Kaber’s power has stemmed from the bank’s control over Libya’s oil revenue. He also oversees the payment of the country’s militias, which despite their fratricidal wars and disrespect for the law have been on the state’s payroll since 2011. Libya now has the highest proportion of state employees in the world, Kaber told me. The problem started under Qaddafi, who destroyed the private sector and then bought social peace by doling out endless government jobs, many of them no-shows. The state now spends so heavily on subsidies that gasoline is cheaper than water, which has made large-scale smuggling unstoppable. At times, the central bank’s eastern branch, in Benghazi, was using ersatz Libyan dinars printed in Russia. “We made a decision not to accept those dinars, but then they were accepted at commercial banks,” Kaber told me. His position, he said wearily, is “absolutely unique.”
One of the great mysteries around Kaber is how he has kept his job. No other major political figure has survived the decade since 2011. He has made plenty of enemies, but someone has always intervened to protect him. Libyans will tell you this is no mystery: Kaber has played his cards masterfully, handing out favors and selectively closing his eyes. He has the power to increase or minimize the gap between Libya’s official and black-market exchange rates, which has at times been very large. By granting certain people access to the official rate, he can, in effect, make Libya’s nouveaux riches even richer. The bank has most likely presided over fake import schemes with fabricated letters of credit, according to Global Witness, a nongovernmental organization based in London. On some occasions, Kaber acknowledged, large stores of cash have simply disappeared. Even the head of Libya’s National Oil Corporation last year accused Kaber of squandering billions of dollars of oil money and allocating credits to “fat cats.”
Kaber moved his family to Britain years ago. He later moved them to Turkey, perhaps a better refuge now that some are calling for him to face a reckoning. There is no doubt that he is a shrewd man.
When I asked about accusations of embezzlement, Kaber told me that he had done nothing improper and that the bank had taken measures to combat money laundering and fraud. Yes, billions of dollars had gone missing. But when it came to the false paperwork that enabled those crimes, “the job of the bank director is with documents,” Kaber told me. “The people at the border have the authority to verify them.” One man could not be held responsible for the country’s failures. The interview came to an end soon after. He smiled politely before walking me back down his long office to say goodbye.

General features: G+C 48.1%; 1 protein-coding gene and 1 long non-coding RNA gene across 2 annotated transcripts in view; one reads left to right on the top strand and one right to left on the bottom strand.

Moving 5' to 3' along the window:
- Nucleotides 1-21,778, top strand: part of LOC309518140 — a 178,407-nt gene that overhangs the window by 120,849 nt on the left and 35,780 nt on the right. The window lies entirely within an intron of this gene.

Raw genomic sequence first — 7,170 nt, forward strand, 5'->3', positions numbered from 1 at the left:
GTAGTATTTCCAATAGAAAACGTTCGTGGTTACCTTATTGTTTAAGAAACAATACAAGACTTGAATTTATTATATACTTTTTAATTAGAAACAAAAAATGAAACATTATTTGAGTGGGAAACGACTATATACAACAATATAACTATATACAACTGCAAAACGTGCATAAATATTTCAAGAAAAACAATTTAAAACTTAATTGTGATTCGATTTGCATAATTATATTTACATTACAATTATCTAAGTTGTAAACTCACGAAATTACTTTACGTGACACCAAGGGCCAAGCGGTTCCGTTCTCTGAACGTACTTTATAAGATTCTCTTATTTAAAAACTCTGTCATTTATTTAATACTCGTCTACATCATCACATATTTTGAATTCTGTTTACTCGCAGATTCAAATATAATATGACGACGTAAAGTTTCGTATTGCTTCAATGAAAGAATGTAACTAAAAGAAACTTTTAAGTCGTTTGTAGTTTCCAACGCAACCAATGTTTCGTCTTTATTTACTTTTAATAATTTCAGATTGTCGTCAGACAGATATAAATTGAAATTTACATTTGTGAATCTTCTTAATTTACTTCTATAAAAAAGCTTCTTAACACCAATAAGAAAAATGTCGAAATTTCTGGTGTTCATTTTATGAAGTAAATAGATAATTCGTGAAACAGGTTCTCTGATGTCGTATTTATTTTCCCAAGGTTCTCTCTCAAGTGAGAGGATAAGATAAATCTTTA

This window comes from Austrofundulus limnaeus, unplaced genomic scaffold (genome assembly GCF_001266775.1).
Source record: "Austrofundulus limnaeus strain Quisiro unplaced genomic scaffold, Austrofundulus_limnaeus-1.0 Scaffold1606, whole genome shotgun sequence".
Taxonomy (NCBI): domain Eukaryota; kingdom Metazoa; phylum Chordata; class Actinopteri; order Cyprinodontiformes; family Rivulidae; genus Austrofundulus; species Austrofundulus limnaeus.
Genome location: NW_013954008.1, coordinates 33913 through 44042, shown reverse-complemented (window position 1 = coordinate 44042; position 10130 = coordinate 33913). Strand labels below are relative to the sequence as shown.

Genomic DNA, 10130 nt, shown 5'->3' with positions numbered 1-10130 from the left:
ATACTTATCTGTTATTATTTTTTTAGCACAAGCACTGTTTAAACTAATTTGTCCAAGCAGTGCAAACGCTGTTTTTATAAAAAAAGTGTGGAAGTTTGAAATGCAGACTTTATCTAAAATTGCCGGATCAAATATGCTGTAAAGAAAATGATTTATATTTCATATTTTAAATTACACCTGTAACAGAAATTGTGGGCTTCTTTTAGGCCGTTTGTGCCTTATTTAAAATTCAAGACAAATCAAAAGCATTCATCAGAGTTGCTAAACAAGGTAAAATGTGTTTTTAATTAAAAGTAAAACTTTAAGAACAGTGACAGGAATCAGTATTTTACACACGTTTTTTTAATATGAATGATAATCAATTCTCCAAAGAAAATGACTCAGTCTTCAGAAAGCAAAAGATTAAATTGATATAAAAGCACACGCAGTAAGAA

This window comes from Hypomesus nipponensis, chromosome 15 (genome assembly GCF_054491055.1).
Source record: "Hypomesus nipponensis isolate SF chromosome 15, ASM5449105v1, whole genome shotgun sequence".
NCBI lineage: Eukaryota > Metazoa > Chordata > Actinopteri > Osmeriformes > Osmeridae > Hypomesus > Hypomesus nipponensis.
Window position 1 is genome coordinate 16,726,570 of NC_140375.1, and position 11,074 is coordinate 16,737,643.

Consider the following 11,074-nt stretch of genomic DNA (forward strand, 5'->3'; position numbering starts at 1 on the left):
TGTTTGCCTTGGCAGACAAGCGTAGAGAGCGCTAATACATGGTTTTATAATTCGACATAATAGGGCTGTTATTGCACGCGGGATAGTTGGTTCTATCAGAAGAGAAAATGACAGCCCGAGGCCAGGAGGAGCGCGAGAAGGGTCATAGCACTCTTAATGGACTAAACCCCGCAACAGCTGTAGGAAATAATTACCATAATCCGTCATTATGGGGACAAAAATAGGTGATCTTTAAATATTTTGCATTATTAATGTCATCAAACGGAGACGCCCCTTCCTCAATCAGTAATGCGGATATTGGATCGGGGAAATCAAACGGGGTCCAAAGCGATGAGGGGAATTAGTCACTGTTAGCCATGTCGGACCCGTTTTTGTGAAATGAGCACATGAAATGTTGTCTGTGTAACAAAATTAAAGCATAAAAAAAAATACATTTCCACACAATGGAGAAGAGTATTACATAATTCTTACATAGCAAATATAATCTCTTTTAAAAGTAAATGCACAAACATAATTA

During our talks, Seif returned again and again to the idea that Libya has not had a state since 2011. The various governments that have claimed power since then, he said, have really just been gunmen in suits. “It’s not in their interest to have a strong government,” he said. “That’s why they are afraid of the elections.” He went on: “They are against the idea of a president. They are against the idea of a state, a government that has legitimacy derived from the people.” The corollary could not have been clearer: Seif seems to believe that only he can represent the state for all Libyans.
This dynastic presumption is pretty brazen, not least because Muammar el-Qaddafi prided himself on having transcended the idea of a state. He vaunted his Libya as a jamahiriya, a portmanteau of the Arabic words for “masses” and “republic.” Qaddafi’s most lasting crime may have been his destruction of the country’s civic institutions. His erratic decrees left Libyans in a constant state of fear for their lives and property. His revolutionary committees were bands of zealots who intimidated ordinary Libyans and could arrange to have them jailed at will. In 2011, there was a constant confusion around the word “revolutionary,” because the rebels and the loyalists both identified themselves that way. Often, their tactics were the same. In a sense, what happened in Libya after 2011 was not so much a revolution against Qaddafi as a replication of his methods on a local level. “Libya did not divide,” Ghassan Salamé, a Lebanese diplomat and former United Nations envoy to Libya, told me. “It imploded.”
Over the past year, Libyans have been riveted by an atrocity that seemed to recapitulate all the worst aspects of the Qaddafi era. It took place in Tarhuna, a farming town about an hour’s drive southeast of the capital. After the ruling militia — run by the notorious Kani brothers — was forced out in June last year, residents began finding human remains near an olive grove at the edge of town. Excavating teams uncovered the bodies of 120 people, but other mass graves were soon discovered and more than 350 families have reported missing relatives. The victims included women and children, some of them shot as many as 16 times. As their stories emerged, a window opened onto a bizarre reign of terror that lasted for almost eight years. No one did anything to stop the Kanis, because they made themselves so useful to everyone in Libya’s political class, allying first with Tripoli’s political bosses and then with Hifter. Their reign turned Tarhuna into a police state with echoes of the Qaddafis’ own: Six brothers put their stamp on everything and terrorized their people, all in the name of revolution.
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